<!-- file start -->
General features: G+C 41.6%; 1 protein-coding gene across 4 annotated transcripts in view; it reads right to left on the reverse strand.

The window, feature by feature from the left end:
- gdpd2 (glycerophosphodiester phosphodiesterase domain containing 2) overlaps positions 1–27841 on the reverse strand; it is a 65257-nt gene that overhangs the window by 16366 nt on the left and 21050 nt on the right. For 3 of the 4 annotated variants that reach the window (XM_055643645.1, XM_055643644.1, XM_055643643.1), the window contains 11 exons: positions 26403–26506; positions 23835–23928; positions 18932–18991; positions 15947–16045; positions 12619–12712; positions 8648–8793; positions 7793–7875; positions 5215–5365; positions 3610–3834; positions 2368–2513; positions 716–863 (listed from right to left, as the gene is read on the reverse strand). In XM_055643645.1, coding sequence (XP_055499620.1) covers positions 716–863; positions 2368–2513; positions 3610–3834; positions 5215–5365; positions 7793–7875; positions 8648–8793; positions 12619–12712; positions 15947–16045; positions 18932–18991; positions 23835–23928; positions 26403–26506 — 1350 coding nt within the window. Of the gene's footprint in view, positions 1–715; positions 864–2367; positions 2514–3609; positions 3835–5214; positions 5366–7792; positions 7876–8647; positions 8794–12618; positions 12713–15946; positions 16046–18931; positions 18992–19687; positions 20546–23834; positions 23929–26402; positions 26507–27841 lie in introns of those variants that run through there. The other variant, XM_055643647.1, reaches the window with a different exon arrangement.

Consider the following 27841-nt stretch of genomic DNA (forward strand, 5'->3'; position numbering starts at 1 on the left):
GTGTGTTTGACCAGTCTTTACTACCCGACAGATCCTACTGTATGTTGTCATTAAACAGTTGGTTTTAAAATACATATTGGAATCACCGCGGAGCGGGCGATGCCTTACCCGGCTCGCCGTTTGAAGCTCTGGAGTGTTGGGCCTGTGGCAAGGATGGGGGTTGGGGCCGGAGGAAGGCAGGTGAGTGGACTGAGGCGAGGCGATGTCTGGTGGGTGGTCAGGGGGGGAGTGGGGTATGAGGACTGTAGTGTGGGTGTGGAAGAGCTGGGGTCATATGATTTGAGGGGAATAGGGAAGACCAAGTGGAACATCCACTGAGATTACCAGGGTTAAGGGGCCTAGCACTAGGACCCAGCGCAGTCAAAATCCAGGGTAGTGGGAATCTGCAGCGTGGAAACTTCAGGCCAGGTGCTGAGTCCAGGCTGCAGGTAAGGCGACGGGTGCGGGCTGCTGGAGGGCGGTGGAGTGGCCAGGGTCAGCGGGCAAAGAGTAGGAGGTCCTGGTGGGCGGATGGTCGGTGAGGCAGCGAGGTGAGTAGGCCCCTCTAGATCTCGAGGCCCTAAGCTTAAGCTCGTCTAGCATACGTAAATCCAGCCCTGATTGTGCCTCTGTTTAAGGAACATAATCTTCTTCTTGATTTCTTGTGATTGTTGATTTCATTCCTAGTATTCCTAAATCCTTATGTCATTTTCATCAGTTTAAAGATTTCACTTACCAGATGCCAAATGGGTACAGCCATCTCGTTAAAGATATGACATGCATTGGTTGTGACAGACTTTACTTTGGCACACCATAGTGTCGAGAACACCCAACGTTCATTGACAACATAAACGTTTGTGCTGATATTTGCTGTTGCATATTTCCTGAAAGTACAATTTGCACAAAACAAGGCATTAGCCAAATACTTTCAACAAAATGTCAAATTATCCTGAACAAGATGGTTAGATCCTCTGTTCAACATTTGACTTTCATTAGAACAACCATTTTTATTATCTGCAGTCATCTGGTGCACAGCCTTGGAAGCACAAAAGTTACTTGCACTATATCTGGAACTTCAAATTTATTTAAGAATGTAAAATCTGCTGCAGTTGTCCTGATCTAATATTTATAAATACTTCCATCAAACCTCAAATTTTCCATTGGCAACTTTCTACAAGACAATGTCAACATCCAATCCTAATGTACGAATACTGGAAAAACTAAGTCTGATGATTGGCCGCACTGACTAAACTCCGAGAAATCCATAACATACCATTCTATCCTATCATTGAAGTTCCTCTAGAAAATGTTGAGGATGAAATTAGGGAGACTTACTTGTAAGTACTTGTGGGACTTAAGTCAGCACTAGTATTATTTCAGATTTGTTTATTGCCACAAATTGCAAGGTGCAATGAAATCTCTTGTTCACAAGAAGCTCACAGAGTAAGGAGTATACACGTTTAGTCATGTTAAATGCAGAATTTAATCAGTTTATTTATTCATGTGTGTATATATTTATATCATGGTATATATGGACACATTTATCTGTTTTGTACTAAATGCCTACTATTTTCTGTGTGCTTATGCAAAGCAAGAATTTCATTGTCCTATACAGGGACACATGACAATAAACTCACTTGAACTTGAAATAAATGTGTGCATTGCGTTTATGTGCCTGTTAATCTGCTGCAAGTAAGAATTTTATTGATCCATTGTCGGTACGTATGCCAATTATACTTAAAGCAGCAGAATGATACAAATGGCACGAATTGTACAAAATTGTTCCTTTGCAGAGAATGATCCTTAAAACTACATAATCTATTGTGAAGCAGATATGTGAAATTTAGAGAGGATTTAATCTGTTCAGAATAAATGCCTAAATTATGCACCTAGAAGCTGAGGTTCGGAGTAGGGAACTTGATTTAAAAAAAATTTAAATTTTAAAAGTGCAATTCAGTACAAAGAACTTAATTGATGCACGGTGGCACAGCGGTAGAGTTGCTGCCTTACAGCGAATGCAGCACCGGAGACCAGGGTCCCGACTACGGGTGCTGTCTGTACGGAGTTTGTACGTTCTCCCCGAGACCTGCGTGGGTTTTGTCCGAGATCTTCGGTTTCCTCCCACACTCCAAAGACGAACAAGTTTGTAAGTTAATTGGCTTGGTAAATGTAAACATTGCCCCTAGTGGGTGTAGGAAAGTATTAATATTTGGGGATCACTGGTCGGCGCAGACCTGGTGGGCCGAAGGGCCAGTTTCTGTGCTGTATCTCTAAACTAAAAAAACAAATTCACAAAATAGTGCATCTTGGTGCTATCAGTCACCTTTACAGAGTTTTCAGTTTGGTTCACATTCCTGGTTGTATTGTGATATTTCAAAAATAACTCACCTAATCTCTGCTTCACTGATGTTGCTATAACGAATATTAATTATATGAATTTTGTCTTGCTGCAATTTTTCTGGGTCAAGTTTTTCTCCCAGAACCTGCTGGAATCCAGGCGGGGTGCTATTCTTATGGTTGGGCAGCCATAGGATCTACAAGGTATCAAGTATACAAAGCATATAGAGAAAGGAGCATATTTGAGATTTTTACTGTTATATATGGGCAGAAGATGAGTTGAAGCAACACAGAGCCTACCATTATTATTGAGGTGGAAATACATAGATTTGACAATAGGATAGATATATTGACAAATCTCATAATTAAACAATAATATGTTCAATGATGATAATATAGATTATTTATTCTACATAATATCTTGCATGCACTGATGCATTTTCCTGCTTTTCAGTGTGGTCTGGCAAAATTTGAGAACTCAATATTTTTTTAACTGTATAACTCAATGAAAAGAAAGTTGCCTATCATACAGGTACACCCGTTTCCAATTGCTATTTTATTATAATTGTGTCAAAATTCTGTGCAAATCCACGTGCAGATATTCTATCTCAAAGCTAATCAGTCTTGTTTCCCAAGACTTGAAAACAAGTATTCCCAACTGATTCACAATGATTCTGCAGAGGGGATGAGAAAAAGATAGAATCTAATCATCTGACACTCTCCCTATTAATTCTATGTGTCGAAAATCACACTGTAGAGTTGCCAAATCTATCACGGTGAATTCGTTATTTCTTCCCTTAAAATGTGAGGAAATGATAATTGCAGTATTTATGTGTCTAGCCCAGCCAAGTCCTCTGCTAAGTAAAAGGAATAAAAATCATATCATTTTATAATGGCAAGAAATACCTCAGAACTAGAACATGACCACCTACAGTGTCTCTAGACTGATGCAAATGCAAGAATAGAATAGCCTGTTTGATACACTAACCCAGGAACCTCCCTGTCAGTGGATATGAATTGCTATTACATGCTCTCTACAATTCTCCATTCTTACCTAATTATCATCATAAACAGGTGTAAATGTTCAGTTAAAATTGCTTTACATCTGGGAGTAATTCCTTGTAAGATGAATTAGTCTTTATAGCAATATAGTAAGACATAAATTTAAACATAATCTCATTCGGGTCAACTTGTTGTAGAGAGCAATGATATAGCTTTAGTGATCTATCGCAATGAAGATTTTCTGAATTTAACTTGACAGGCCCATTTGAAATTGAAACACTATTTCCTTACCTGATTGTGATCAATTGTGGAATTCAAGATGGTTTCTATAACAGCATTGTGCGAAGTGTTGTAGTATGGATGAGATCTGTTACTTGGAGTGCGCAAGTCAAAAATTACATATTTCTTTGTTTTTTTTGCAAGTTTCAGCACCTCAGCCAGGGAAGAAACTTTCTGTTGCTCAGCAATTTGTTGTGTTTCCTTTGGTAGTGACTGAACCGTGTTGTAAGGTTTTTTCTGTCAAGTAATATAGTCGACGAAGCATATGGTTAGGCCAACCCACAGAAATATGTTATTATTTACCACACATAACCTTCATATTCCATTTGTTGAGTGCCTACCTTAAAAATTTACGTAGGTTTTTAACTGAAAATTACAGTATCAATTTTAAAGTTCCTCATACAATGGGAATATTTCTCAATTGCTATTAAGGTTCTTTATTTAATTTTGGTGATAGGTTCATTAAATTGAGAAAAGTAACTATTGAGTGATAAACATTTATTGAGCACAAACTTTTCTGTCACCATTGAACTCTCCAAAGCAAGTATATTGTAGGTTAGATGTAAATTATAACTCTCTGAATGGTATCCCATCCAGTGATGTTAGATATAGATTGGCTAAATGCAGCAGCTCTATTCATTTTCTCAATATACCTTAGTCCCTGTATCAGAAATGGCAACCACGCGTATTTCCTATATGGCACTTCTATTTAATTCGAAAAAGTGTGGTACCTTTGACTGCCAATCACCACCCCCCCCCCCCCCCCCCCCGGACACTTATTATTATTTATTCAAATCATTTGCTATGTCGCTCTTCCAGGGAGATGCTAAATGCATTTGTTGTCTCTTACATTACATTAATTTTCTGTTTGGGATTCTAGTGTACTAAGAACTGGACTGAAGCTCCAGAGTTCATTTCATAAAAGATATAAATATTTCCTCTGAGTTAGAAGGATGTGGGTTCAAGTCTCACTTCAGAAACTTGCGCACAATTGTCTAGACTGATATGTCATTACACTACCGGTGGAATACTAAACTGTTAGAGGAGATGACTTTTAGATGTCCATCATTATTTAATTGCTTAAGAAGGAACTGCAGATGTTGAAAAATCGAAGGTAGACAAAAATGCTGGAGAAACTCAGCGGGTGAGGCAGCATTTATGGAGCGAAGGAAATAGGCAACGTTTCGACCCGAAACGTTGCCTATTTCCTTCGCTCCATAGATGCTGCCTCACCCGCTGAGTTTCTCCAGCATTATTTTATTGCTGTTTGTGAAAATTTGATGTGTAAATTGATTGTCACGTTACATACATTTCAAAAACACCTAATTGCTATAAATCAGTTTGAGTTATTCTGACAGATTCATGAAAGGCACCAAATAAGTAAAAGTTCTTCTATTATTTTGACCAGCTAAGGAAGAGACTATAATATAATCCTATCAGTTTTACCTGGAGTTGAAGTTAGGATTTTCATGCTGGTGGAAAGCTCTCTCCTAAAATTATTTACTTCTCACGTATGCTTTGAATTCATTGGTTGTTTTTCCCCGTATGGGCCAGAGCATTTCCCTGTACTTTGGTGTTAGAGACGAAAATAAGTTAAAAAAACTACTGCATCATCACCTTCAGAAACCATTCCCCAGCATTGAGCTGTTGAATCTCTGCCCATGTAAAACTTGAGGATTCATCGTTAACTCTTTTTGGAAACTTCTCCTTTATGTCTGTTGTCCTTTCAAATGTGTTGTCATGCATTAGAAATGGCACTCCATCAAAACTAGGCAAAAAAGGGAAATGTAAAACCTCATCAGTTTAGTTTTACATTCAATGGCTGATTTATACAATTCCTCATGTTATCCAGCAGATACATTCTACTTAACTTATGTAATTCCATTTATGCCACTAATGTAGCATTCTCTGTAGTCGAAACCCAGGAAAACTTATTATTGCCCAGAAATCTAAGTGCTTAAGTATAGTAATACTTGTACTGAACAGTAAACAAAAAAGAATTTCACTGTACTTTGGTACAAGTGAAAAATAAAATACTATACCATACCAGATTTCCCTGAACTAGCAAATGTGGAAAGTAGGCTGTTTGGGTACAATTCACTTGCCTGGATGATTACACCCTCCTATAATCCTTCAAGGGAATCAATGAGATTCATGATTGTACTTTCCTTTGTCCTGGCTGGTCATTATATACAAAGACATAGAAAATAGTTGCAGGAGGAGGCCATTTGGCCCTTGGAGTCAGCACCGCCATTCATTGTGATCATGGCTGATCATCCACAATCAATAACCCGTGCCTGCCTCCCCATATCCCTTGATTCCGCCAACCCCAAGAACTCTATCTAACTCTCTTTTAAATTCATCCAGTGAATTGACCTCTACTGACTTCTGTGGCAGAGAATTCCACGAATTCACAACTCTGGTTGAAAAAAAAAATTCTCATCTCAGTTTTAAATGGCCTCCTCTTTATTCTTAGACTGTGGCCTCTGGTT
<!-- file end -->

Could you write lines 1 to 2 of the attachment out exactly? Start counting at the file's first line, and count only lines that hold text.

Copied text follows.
General features: G+C 41.6%; 1 protein-coding gene across 4 annotated transcripts in view; it reads right to left on the reverse strand.

The window, feature by feature from the left end: